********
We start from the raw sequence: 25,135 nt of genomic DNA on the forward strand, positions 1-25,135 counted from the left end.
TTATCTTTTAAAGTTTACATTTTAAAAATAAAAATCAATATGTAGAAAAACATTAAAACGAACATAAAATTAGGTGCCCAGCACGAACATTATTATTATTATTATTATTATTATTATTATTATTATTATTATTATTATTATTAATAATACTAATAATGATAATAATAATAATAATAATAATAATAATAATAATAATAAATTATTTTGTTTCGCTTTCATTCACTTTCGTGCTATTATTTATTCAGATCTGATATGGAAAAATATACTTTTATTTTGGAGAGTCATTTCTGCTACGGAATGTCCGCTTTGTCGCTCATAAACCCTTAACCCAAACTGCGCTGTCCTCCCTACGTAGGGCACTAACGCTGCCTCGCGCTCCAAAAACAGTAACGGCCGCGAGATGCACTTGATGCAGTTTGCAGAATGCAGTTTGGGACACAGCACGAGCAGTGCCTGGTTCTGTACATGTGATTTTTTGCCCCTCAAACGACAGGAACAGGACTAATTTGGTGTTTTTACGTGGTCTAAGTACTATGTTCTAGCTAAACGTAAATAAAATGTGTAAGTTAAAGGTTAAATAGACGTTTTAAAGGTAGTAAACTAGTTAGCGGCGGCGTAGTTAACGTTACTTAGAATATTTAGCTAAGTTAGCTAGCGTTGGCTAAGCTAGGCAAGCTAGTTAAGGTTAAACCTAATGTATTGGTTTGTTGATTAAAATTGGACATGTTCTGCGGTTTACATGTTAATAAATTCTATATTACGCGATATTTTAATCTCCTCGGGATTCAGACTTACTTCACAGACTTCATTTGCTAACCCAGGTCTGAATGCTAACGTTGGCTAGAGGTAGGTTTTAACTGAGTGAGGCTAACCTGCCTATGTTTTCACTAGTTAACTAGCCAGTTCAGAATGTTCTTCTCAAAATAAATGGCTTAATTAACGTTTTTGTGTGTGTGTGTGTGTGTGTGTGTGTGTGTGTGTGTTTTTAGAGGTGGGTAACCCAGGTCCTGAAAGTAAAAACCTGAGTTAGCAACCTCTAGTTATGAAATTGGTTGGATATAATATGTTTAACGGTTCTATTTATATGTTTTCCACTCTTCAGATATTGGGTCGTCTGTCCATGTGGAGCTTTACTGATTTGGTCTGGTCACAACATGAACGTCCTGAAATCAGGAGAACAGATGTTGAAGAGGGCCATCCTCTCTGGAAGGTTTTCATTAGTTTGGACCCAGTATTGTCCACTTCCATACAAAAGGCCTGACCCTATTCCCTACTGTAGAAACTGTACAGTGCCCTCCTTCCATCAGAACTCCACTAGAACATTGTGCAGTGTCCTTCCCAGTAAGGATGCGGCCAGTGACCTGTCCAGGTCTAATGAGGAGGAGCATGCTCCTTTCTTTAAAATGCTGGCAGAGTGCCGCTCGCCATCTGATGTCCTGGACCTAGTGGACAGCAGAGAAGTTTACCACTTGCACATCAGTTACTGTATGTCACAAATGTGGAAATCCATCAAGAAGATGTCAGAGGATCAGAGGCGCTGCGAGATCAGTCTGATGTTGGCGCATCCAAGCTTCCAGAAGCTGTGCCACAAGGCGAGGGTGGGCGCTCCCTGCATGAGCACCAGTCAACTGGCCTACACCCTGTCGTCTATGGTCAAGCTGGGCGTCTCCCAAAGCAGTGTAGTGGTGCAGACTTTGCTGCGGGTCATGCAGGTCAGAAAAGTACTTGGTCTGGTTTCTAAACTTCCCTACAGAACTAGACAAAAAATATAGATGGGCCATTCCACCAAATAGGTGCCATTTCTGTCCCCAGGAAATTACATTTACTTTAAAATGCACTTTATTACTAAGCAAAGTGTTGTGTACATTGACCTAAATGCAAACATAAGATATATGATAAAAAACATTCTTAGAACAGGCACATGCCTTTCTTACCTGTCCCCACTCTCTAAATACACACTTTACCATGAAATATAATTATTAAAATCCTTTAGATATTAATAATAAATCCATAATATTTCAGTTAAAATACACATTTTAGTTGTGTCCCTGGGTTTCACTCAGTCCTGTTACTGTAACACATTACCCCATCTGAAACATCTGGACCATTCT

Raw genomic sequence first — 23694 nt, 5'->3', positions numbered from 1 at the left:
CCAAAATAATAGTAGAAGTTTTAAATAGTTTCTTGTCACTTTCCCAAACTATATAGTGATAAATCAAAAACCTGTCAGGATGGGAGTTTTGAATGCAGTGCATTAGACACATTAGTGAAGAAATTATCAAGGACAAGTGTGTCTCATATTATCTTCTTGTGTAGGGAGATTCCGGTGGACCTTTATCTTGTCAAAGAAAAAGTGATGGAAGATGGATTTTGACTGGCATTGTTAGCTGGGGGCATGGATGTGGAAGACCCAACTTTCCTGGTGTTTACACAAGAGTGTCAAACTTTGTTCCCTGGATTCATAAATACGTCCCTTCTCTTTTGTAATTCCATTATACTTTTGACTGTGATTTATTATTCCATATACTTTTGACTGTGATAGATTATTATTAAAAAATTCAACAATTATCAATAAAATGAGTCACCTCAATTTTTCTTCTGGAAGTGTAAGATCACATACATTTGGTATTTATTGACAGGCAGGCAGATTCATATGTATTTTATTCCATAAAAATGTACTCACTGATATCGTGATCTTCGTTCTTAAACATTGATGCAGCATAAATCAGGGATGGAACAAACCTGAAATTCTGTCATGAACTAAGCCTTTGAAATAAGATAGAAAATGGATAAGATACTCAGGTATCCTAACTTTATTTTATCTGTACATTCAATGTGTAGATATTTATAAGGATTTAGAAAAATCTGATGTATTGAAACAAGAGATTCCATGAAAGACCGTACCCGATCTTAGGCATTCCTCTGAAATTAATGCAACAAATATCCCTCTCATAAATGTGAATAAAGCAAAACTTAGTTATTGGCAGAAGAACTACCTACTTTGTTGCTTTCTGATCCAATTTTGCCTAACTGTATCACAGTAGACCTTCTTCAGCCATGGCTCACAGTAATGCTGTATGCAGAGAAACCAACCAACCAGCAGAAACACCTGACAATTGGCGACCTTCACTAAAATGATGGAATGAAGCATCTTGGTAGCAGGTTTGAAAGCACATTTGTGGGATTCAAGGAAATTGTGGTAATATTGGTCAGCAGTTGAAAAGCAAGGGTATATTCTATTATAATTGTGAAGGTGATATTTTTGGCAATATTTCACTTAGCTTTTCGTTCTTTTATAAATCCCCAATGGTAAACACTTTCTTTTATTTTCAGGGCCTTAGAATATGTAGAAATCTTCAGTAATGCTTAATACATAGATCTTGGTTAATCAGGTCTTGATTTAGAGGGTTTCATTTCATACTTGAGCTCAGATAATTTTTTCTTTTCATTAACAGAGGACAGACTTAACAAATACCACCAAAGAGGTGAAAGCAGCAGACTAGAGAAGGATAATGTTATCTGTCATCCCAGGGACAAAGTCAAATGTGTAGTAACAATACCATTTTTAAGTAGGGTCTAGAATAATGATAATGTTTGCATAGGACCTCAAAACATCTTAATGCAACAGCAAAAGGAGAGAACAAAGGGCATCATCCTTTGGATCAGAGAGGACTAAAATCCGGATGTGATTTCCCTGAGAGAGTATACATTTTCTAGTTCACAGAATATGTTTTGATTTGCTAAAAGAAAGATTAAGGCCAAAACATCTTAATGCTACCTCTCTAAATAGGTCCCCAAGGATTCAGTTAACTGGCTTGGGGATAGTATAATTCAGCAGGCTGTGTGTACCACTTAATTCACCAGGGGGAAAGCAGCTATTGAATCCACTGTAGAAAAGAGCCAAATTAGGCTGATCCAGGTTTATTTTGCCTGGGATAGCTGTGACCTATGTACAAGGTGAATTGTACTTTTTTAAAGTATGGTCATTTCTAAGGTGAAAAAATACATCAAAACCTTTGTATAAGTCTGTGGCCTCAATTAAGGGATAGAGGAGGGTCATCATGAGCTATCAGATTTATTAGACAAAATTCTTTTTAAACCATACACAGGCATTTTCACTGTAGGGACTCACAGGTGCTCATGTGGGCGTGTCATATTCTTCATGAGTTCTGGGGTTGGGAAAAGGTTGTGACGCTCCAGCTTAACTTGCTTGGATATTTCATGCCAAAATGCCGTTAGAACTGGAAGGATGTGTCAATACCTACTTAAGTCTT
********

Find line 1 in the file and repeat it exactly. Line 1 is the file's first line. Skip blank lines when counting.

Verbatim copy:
We start from the raw sequence: 25,135 nt of genomic DNA on the forward strand, positions 1-25,135 counted from the left end.